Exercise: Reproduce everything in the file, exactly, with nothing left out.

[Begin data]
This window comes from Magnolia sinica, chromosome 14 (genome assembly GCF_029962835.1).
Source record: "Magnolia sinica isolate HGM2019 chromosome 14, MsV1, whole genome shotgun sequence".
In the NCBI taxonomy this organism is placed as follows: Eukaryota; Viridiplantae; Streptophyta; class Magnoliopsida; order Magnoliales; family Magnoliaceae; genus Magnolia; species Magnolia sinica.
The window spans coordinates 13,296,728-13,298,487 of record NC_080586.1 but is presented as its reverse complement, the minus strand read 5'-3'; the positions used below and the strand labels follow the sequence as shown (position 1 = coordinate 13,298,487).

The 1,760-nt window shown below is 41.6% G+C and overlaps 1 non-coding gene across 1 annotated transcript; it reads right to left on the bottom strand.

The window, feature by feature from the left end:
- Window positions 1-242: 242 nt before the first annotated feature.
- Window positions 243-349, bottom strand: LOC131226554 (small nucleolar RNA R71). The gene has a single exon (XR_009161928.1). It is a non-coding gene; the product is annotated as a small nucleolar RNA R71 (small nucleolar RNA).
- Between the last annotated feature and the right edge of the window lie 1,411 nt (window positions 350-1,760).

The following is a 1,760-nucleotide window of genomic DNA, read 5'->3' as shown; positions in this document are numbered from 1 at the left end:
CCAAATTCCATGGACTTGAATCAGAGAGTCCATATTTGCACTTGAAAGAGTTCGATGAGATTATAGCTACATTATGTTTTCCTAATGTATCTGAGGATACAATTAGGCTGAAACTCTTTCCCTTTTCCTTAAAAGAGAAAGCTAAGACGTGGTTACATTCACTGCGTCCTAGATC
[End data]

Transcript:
This window comes from Magnolia sinica, chromosome 14 (genome assembly GCF_029962835.1).
Source record: "Magnolia sinica isolate HGM2019 chromosome 14, MsV1, whole genome shotgun sequence".
In the NCBI taxonomy this organism is placed as follows: Eukaryota; Viridiplantae; Streptophyta; class Magnoliopsida; order Magnoliales; family Magnoliaceae; genus Magnolia; species Magnolia sinica.
The window spans coordinates 13,296,728-13,298,487 of record NC_080586.1 but is presented as its reverse complement, the minus strand read 5'-3'; the positions used below and the strand labels follow the sequence as shown (position 1 = coordinate 13,298,487).

The 1,760-nt window shown below is 41.6% G+C and overlaps 1 non-coding gene across 1 annotated transcript; it reads right to left on the bottom strand.

The window, feature by feature from the left end:
- Window positions 1-242: 242 nt before the first annotated feature.
- Window positions 243-349, bottom strand: LOC131226554 (small nucleolar RNA R71). The gene has a single exon (XR_009161928.1). It is a non-coding gene; the product is annotated as a small nucleolar RNA R71 (small nucleolar RNA).
- Between the last annotated feature and the right edge of the window lie 1,411 nt (window positions 350-1,760).

The following is a 1,760-nucleotide window of genomic DNA, read 5'->3' as shown; positions in this document are numbered from 1 at the left end:
CCAAATTCCATGGACTTGAATCAGAGAGTCCATATTTGCACTTGAAAGAGTTCGATGAGATTATAGCTACATTATGTTTTCCTAATGTATCTGAGGATACAATTAGGCTGAAACTCTTTCCCTTTTCCTTAAAAGAGAAAGCTAAGACGTGGTTACATTCACTGCGTCCTAGATC